High yield cartridges can be a fantastic way of ensuring your printer cartridge supply goes a lot further than it may currently be trekking. Depending on your printing habits next to your calculated overall printing costs, high yield cartridges may be just what you and your organisation need to keep restocking to a minimum.
As a general rule of thumb, if you find yourself using more than two ink cartridges of the same colour within a six to eight-month period, your printing needs are considered to be frequent, and you’ll be likely to save on both shelf space and office supply funds when swapping out two standard sized cartridges to just one XL sized cartridge within that same time frame of use.
Note that not all XL cartridges made by OEMs have the same page yield, so be sure to compare the page yields provided for both your standard and high yield cartridges as well as double-checking the potential savings on your total printing costs before looking for XL cartridge bundle packs.
Saving time and money with XL ink cartridges
Naturally, buying larger cartridges will mean buying fewer cartridges overall, so you’ll be keeping your office supply numbers to a minimum throughout each financial year. Any homes or offices that are printing frequently will be likely to experience savings on an ongoing basis if they’re able to maintain their supply of XL cartridges. As you’ll likely be buying your office supplies less frequently, opting for high yield cartridges can also save you some valuable time over the span of the year too.
If you’ve purchased a brand new printer, it may also be worthwhile securing a supply of high yield cartridges from the get-go, as you’ll find that your starter cartridge - or the cartridge that comes in the box with your new printer - will be depleted quite quickly.
It’s important to note here that the rapid depletion of your starter cartridge is not a reflection of the printing capacity of standard-sized cartridges. These preliminary ‘starter’ cartridges are poised to have a lower yield than a pack of fresh standard cartridges, as the starter inks have been used by printer manufacturers in order to factory test all their printers before sending them off to retailers.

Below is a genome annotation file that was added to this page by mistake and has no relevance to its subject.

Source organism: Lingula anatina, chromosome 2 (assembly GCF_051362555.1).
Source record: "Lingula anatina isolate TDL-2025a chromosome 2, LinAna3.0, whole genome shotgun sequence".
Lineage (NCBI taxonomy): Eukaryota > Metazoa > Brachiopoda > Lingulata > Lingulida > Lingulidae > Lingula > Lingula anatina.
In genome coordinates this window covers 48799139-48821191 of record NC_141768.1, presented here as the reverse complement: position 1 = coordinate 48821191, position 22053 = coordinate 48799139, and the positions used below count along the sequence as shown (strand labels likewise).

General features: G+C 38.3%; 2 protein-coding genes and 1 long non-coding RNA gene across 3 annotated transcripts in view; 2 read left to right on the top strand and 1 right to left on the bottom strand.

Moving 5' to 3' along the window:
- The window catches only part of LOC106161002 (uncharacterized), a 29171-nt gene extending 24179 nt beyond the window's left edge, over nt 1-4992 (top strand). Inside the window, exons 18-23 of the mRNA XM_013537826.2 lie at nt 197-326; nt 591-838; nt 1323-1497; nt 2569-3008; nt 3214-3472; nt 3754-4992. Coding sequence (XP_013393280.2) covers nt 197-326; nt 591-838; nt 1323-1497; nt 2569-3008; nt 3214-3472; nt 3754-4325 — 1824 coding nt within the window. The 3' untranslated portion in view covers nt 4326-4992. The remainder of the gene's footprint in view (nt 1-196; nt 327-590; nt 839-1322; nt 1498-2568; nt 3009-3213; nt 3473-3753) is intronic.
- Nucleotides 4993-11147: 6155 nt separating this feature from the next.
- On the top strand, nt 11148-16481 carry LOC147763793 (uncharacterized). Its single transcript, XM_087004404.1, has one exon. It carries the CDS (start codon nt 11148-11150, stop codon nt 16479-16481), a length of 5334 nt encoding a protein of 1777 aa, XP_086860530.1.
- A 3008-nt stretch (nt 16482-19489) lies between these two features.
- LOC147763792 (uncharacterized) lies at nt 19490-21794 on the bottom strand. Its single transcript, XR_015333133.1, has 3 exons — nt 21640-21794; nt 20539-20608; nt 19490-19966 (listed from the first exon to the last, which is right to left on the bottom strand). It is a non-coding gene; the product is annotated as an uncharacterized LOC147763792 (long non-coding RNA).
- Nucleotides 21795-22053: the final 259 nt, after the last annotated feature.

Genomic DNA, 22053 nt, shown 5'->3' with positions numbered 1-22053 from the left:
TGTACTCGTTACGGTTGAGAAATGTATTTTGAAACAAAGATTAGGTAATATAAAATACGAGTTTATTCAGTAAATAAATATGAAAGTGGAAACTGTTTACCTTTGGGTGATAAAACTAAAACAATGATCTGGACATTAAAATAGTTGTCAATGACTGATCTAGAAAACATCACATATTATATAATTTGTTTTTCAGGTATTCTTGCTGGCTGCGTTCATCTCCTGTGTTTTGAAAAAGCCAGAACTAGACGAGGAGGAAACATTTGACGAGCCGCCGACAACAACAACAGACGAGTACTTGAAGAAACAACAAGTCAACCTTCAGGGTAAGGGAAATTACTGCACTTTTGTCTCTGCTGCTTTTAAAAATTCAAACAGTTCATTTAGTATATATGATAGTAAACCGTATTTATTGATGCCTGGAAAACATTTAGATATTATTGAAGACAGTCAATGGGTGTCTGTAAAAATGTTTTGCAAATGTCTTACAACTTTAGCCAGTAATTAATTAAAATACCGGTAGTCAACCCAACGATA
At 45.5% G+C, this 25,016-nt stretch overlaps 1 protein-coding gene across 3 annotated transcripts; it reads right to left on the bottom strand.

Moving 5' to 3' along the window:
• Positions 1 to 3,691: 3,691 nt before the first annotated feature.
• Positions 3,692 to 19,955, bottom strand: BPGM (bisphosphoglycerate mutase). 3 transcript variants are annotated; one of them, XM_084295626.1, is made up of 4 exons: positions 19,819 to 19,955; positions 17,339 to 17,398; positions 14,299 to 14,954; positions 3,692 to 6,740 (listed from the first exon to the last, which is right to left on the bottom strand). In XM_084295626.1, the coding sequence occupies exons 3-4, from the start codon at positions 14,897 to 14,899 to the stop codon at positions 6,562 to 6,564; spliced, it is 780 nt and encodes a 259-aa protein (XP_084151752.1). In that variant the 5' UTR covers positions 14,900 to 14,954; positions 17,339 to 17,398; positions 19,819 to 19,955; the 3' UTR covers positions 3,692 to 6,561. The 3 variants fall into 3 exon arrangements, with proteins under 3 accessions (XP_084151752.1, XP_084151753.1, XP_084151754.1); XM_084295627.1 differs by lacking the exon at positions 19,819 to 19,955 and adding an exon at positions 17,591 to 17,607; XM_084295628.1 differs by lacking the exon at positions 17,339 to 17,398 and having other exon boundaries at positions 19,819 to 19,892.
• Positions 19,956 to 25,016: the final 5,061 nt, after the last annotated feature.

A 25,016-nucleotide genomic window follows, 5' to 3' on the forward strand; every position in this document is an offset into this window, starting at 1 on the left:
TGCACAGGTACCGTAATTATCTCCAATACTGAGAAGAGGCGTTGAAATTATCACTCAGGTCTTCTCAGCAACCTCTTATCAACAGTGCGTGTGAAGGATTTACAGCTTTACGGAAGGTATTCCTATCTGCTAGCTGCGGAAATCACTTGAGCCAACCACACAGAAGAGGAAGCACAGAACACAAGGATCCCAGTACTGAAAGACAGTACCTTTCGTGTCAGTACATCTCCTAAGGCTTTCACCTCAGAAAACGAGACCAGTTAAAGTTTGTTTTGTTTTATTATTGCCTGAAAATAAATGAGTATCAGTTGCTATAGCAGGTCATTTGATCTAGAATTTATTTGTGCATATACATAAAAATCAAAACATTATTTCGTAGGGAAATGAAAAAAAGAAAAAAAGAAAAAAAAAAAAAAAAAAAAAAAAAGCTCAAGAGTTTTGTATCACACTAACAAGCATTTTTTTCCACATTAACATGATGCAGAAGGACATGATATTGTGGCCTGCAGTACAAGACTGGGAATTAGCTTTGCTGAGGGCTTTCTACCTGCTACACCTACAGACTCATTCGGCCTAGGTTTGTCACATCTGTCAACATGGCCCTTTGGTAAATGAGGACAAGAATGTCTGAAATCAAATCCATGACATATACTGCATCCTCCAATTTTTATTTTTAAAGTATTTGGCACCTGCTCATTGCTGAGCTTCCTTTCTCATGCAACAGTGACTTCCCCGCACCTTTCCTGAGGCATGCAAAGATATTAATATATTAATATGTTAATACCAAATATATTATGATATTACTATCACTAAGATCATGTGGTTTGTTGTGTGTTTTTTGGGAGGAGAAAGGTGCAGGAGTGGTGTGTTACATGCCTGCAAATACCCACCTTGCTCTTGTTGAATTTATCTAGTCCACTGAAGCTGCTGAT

Be sure to compare page yields between a standard cartridge and an XL rather than a starter cartridge to ensure that you’re making an informed decision about whether or not opting for high yield cartridges is the right move for you and your business.
Minimising your carbon footprint
Perhaps the most substantial benefit of utilising high yield cartridges rather than standard ink cartridges is that you can decrease the carbon footprint of your home or business with ease by making this simple switch.
As XL ink cartridges can last twice as long and require less natural resources in their production over two or three standard-sized cartridges, opting for high yield variants will mean that your printing practices will become increasingly sustainable. In this regard, making the swap to high yield ink cartridges becomes a genuine no-brainer.
Are XL ink cartridges worth it?
The one drawback of high yield cartridges, however, is their premium price tag. As they hold more ink, these cartridges can often go for double the cost of standard-sized cartridges. So, it’s worth doing the math to see if these XL variants will be a valuable investment for you and your home or business.
When considering whether XL ink cartridges are worth the price, it all comes down to how often you print. While high yield ink cartridges do have a myriad of benefits, they may not be a necessary investment for those of you who use your printers quite infrequently. If you’re printing infrequently, you may find that standard-sized ink cartridges may be better suited to your printing needs based on a simple cost-benefit analysis.
Conversely, for any home office or business that is churning through cartridges, opting to switch to high-yield ink cartridges is well worth the upfront cost. By spending more upfront, you will be saving hundreds of dollars on printing costs due to the high-page yield nature. Not to mention the discounts you receive through bundle packs.